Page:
Often times, when I begin soul work with my students, they have shut down their concept of God because of earlier experience with traditional religion. Sometimes they will consider “nature” as a potential point of reference. Many times the word “God” is loaded and we have to take the topic off the table so that they can feel safe in our work. At the same time, they often express a desire to use our work to create emotional maturity, a part of which is to return to their own inner knowingness, enliven their own spirits.
As we continue our work though, and as each student begins to forgive him/herself, and their past, and as they clear out old patterns and stuck emotions, their spiritual lives begin coming back into view.
This is an exciting time for both of us. Now we are looking at a clear white canvass on which they can write whatever is true for them this moment about their inner lives. One student has defined her God as Yoda, another as a “never-ending river flowing inside” and a third has returned to her earlier religion but has taken the dogma(the dead rules) out of the picture.
It's not important to me what their new definition is; it is important that they see that they can grow up in their spiritual lives. They do not have to choose their parent's idea of religion and they do not have to rebel and choose the opposite of their parent's religion. They get to choose. They get to take what they like and leave the rest.
If they shift away from religion and rebellion from religion, they can create a vital spiritual life. The reason that is so important is because without having a connection with Spirit, they are often left resourceless. There have been times in my own life and in the lives of most of my students, that our problems cannot be resolved by any human power. These 'dark nights of the soul' must be experienced and in traveling through them, the Spirit of resiliency can come back into focus.
My own picture of my spirituality is diverse, eclectic and open-ended. I was 17 when I left Catholicism and I always say I did not “fall away”, I rose. My God is an every day God and God is part of my whole experience. I love dogs, horses and elephants and I consider them spiritual guides. Prayer, meditation, dancing, gardening and yoga are pathways to my capacity to remain connected. Poetry and writing always bring me back to center.
I love Sufism and Rumi, Buddhism and Buddha, and Christ but don't consider myself a Christian. I think if Christ were here today, he wouldn't appreciate many aspects of Christianity either. I believe in rebirthing, reincarnation and resiliency.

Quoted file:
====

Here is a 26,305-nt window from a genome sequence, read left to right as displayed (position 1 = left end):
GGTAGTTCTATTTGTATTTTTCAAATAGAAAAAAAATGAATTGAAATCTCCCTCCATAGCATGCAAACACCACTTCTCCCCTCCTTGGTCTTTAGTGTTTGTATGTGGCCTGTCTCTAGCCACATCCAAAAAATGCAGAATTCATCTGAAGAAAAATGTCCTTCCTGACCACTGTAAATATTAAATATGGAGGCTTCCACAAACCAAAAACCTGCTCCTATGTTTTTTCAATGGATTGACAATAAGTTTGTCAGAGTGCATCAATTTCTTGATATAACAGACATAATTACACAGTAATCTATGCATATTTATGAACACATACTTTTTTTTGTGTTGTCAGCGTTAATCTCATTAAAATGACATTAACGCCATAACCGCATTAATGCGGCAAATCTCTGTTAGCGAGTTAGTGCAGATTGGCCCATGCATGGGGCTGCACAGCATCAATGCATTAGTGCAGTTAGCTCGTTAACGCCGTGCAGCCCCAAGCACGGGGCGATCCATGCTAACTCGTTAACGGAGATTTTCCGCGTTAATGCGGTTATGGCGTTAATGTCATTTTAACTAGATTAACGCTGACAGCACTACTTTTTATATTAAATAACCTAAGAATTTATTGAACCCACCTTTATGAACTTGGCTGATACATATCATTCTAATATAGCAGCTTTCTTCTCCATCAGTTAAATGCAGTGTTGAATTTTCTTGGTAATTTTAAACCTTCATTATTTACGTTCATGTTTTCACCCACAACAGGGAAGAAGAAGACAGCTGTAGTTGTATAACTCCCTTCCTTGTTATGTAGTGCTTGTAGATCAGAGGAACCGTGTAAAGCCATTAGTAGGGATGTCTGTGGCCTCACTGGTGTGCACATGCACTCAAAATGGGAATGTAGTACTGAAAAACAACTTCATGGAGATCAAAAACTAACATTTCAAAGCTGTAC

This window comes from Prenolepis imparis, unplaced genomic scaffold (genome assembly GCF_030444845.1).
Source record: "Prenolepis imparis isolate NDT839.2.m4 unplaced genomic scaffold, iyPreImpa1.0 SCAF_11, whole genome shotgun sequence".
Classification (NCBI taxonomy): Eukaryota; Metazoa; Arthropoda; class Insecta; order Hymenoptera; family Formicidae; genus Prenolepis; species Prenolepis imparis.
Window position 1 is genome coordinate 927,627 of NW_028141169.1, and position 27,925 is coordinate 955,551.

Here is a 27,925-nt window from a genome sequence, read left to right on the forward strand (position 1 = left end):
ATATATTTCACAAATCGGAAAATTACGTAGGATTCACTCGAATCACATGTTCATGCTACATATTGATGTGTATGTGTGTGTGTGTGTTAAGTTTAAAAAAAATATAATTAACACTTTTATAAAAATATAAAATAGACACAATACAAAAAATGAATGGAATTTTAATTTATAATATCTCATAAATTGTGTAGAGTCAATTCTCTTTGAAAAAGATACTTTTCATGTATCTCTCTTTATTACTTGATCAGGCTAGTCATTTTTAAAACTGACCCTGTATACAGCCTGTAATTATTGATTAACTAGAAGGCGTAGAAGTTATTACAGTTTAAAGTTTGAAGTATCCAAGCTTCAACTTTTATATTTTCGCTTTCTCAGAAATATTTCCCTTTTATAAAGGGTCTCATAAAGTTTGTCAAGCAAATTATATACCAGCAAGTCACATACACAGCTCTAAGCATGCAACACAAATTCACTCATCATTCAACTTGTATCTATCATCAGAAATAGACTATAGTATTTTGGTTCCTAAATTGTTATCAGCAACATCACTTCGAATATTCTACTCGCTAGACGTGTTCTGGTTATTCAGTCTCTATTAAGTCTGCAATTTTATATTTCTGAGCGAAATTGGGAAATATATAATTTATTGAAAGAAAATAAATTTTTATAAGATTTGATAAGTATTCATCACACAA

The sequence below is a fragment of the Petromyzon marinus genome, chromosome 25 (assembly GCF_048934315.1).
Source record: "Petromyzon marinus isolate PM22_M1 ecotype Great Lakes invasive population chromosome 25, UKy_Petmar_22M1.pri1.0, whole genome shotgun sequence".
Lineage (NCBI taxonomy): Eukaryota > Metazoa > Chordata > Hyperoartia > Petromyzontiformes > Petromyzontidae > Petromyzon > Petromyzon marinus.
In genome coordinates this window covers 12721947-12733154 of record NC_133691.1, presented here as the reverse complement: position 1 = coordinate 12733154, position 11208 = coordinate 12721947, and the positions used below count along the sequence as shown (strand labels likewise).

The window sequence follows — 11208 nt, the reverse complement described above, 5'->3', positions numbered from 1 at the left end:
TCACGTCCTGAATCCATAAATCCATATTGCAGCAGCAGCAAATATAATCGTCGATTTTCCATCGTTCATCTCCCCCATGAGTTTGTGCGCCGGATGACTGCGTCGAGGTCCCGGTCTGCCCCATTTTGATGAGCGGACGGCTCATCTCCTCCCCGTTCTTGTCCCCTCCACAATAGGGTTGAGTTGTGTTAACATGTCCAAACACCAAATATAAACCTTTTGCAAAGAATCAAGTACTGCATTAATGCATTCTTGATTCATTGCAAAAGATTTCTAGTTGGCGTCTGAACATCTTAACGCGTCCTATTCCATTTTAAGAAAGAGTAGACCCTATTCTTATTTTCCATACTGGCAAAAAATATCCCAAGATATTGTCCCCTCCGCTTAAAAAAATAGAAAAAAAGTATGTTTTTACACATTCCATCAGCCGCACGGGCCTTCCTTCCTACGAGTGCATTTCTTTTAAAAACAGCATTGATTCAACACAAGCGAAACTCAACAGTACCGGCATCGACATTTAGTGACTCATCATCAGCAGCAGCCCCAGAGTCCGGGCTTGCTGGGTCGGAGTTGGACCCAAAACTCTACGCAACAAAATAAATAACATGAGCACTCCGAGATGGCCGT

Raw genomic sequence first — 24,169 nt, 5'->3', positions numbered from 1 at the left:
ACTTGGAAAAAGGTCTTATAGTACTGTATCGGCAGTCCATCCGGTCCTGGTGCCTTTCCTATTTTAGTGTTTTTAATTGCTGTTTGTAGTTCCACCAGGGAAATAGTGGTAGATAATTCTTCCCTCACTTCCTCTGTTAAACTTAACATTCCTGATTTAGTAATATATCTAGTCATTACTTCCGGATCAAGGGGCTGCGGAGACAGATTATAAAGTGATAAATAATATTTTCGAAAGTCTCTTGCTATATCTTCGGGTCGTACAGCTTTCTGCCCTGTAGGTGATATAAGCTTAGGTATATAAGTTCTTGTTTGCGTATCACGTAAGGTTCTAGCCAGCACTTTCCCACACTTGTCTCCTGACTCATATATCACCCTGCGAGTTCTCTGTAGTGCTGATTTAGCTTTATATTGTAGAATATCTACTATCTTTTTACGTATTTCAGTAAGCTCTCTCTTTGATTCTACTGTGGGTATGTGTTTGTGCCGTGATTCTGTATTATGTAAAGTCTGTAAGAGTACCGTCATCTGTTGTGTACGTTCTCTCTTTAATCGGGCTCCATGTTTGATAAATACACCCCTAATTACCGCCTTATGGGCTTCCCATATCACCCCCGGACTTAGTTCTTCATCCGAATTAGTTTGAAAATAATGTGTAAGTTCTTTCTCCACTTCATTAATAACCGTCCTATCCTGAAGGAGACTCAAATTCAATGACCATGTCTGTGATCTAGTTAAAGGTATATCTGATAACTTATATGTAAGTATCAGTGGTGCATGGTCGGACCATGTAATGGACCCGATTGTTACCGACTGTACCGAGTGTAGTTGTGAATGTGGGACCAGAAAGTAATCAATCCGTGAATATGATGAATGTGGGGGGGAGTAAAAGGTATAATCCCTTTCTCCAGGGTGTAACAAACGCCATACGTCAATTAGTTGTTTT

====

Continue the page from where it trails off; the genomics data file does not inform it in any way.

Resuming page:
I love many Hindu and Muslim poets and I often use their poems to enter my meditation practice. I'm fond of the Kabbalah and I love Native American earth based teachings. My occasional attendance at Quaker services is a comfort as I enjoy sharing the silence.
The form of meditation I use is “contemplative prayer” which comes from the Catholic tradition(I'm grateful to have this link from my past.) I'm an active participant in 12 step programs. The Dalai Llama's thought that kindness is his only religion has been a great inspiration to me. I practice Hawaii's Shamanistic tradition called Ho o pono pono which translated means “I'm so sorry. I love you. I forgive you and thank you.”
I see that there are countless paths that carry you to your own spiritual center and you need not choose only one. And, there are many folks who are utterly devoted to one path. The point is that you get to choose, and choose again!
I am inviting you, sweet reader, to love, accept and nourish your own true spiritual path even if your path is agnostic or atheistic. Let it grow as you grow. No matter what, you are welcome here. If something touched your heart in this blog, I'm grateful and if not, I respect you completely!
I'll close with one my favorite Rumi poems.
By J. Rumi
Come, come, whoever you are
Wanderer, worshipper, lover of leaving
It doesn’t matter
Ours is not a caravan of despair
Come, even if you have broken your vow a thousand times
Come, yet again, come, come…